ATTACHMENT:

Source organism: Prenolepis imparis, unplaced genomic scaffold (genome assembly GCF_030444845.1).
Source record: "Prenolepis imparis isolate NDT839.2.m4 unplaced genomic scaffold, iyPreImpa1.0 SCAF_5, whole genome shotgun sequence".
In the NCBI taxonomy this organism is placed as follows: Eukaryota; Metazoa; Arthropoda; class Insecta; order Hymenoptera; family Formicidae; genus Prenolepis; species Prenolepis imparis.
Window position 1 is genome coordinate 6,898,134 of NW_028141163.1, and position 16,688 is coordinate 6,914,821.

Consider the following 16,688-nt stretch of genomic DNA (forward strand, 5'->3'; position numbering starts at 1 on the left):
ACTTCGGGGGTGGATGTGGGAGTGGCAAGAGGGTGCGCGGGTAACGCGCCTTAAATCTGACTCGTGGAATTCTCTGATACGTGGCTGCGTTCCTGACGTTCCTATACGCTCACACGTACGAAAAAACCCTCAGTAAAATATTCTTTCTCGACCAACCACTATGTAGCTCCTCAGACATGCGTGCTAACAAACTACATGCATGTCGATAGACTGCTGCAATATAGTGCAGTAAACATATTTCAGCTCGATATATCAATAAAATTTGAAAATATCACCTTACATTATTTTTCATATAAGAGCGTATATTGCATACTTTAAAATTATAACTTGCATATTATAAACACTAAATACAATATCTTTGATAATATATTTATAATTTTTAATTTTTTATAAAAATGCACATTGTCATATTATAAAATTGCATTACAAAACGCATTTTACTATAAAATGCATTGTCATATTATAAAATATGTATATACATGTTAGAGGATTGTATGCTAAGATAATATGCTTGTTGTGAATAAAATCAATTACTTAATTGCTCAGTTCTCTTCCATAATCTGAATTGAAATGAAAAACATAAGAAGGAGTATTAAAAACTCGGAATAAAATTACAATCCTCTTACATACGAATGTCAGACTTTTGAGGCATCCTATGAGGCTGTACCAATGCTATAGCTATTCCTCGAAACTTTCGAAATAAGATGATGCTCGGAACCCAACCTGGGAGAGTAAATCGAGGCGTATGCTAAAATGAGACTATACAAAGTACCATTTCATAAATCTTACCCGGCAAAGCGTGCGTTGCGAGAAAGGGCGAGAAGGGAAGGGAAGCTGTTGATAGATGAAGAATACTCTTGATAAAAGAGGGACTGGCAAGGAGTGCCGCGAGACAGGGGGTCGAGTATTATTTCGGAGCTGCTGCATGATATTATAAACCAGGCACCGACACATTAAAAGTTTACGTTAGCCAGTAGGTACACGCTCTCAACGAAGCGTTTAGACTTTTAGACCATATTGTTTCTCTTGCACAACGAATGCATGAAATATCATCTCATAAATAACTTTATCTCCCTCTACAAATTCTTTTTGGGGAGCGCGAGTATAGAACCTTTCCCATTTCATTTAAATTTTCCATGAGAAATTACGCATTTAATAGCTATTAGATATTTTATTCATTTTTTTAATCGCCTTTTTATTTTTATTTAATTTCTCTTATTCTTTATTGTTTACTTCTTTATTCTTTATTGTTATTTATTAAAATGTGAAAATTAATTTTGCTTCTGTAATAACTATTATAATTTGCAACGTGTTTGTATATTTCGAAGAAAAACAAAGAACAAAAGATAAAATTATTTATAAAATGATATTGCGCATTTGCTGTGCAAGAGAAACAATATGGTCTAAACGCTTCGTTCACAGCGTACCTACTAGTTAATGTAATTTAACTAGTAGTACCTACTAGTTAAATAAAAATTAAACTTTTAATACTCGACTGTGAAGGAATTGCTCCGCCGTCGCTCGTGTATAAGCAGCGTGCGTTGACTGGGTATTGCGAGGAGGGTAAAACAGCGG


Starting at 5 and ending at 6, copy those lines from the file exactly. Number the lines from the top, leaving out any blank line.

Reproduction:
Consider the following 16,688-nt stretch of genomic DNA (forward strand, 5'->3'; position numbering starts at 1 on the left):
ACTTCGGGGGTGGATGTGGGAGTGGCAAGAGGGTGCGCGGGTAACGCGCCTTAAATCTGACTCGTGGAATTCTCTGATACGTGGCTGCGTTCCTGACGTTCCTATACGCTCACACGTACGAAAAAACCCTCAGTAAAATATTCTTTCTCGACCAACCACTATGTAGCTCCTCAGACATGCGTGCTAACAAACTACATGCATGTCGATAGACTGCTGCAATATAGTGCAGTAAACATATTTCAGCTCGATATATCAATAAAATTTGAAAATATCACCTTACATTATTTTTCATATAAGAGCGTATATTGCATACTTTAAAATTATAACTTGCATATTATAAACACTAAATACAATATCTTTGATAATATATTTATAATTTTTAATTTTTTATAAAAATGCACATTGTCATATTATAAAATTGCATTACAAAACGCATTTTACTATAAAATGCATTGTCATATTATAAAATATGTATATACATGTTAGAGGATTGTATGCTAAGATAATATGCTTGTTGTGAATAAAATCAATTACTTAATTGCTCAGTTCTCTTCCATAATCTGAATTGAAATGAAAAACATAAGAAGGAGTATTAAAAACTCGGAATAAAATTACAATCCTCTTACATACGAATGTCAGACTTTTGAGGCATCCTATGAGGCTGTACCAATGCTATAGCTATTCCTCGAAACTTTCGAAATAAGATGATGCTCGGAACCCAACCTGGGAGAGTAAATCGAGGCGTATGCTAAAATGAGACTATACAAAGTACCATTTCATAAATCTTACCCGGCAAAGCGTGCGTTGCGAGAAAGGGCGAGAAGGGAAGGGAAGCTGTTGATAGATGAAGAATACTCTTGATAAAAGAGGGACTGGCAAGGAGTGCCGCGAGACAGGGGGTCGAGTATTATTTCGGAGCTGCTGCATGATATTATAAACCAGGCACCGACACATTAAAAGTTTACGTTAGCCAGTAGGTACACGCTCTCAACGAAGCGTTTAGACTTTTAGACCATATTGTTTCTCTTGCACAACGAATGCATGAAATATCATCTCATAAATAACTTTATCTCCCTCTACAAATTCTTTTTGGGGAGCGCGAGTATAGAACCTTTCCCATTTCATTTAAATTTTCCATGAGAAATTACGCATTTAATAGCTATTAGATATTTTATTCATTTTTTTAATCGCCTTTTTATTTTTATTTAATTTCTCTTATTCTTTATTGTTTACTTCTTTATTCTTTATTGTTATTTATTAAAATGTGAAAATTAATTTTGCTTCTGTAATAACTATTATAATTTGCAACGTGTTTGTATATTTCGAAGAAAAACAAAGAACAAAAGATAAAATTATTTATAAAATGATATTGCGCATTTGCTGTGCAAGAGAAACAATATGGTCTAAACGCTTCGTTCACAGCGTACCTACTAGTTAATGTAATTTAACTAGTAGTACCTACTAGTTAAATAAAAATTAAACTTTTAATACTCGACTGTGAAGGAATTGCTCCGCCGTCGCTCGTGTATAAGCAGCGTGCGTTGACTGGGTATTGCGAGGAGGGTAAAACAGCGG